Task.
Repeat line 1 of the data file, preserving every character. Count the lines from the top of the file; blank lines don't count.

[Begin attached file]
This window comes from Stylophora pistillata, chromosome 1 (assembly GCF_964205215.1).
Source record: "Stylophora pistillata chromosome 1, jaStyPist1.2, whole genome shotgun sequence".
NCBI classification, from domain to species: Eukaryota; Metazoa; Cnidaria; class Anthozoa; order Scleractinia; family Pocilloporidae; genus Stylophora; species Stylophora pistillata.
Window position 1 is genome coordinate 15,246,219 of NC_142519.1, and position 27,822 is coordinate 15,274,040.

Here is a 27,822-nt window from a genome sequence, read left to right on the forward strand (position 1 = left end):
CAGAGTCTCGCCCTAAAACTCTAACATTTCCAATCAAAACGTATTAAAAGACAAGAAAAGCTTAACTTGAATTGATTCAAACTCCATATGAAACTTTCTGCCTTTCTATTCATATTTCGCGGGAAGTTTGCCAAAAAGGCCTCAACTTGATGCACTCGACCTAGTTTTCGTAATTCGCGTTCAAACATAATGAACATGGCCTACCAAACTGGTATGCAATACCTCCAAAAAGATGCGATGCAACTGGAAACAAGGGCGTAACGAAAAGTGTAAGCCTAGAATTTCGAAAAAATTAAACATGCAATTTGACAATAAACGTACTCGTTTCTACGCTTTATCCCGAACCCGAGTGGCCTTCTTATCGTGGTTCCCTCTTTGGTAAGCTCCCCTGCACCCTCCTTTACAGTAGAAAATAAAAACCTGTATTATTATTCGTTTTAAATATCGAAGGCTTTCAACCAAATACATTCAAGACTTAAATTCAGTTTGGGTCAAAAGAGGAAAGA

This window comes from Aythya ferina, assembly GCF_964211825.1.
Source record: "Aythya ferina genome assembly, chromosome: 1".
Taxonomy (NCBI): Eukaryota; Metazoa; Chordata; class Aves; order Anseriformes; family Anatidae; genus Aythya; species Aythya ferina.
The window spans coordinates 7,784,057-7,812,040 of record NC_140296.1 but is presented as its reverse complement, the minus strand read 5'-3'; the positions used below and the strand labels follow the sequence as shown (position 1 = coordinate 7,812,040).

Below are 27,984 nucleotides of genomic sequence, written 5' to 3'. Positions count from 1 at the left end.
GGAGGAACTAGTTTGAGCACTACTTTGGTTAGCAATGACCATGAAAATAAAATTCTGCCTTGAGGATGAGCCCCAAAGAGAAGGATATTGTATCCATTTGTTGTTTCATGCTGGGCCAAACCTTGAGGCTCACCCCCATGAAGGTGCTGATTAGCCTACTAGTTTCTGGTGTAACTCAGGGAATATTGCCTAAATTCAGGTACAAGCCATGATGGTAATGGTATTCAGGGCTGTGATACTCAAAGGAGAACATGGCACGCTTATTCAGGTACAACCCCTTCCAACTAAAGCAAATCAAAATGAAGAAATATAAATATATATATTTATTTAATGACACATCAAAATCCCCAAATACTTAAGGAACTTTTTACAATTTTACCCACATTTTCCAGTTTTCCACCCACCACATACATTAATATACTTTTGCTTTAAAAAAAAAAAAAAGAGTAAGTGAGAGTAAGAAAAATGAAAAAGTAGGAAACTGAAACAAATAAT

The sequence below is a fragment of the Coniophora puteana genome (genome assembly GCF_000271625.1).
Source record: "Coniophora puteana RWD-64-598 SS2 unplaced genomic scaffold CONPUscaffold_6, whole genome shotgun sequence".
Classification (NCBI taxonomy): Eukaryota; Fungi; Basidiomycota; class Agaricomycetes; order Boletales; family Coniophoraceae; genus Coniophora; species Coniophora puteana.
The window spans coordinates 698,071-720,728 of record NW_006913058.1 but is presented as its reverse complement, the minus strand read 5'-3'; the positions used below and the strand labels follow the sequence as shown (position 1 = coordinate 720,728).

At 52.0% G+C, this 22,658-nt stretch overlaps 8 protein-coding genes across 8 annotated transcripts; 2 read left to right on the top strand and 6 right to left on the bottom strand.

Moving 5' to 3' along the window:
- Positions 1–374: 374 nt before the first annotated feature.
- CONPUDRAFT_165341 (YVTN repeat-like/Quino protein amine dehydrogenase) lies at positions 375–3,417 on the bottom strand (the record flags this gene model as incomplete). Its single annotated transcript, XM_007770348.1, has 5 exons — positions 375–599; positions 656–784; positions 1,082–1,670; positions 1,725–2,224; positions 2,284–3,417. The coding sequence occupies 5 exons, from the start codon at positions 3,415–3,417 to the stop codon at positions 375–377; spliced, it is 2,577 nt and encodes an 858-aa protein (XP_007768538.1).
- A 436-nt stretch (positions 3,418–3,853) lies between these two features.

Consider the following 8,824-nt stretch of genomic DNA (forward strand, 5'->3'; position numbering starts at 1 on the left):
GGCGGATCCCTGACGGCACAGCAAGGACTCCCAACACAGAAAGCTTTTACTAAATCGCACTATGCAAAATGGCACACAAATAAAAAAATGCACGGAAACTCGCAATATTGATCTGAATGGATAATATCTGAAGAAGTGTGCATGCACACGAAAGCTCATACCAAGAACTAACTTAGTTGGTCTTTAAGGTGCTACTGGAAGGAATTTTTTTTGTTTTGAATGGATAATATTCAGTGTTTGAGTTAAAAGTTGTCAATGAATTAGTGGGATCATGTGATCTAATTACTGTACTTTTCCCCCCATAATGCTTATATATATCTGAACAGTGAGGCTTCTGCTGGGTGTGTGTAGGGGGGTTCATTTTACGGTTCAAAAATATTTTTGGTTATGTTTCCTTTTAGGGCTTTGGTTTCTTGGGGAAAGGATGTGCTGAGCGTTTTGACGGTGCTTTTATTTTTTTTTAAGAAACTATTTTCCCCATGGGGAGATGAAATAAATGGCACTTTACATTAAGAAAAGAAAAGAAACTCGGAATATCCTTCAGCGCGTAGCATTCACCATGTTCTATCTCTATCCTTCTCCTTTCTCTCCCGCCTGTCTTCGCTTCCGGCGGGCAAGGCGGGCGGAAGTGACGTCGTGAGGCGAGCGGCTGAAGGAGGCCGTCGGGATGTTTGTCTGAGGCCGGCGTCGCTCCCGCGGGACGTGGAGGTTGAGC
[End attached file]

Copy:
This window comes from Stylophora pistillata, chromosome 1 (assembly GCF_964205215.1).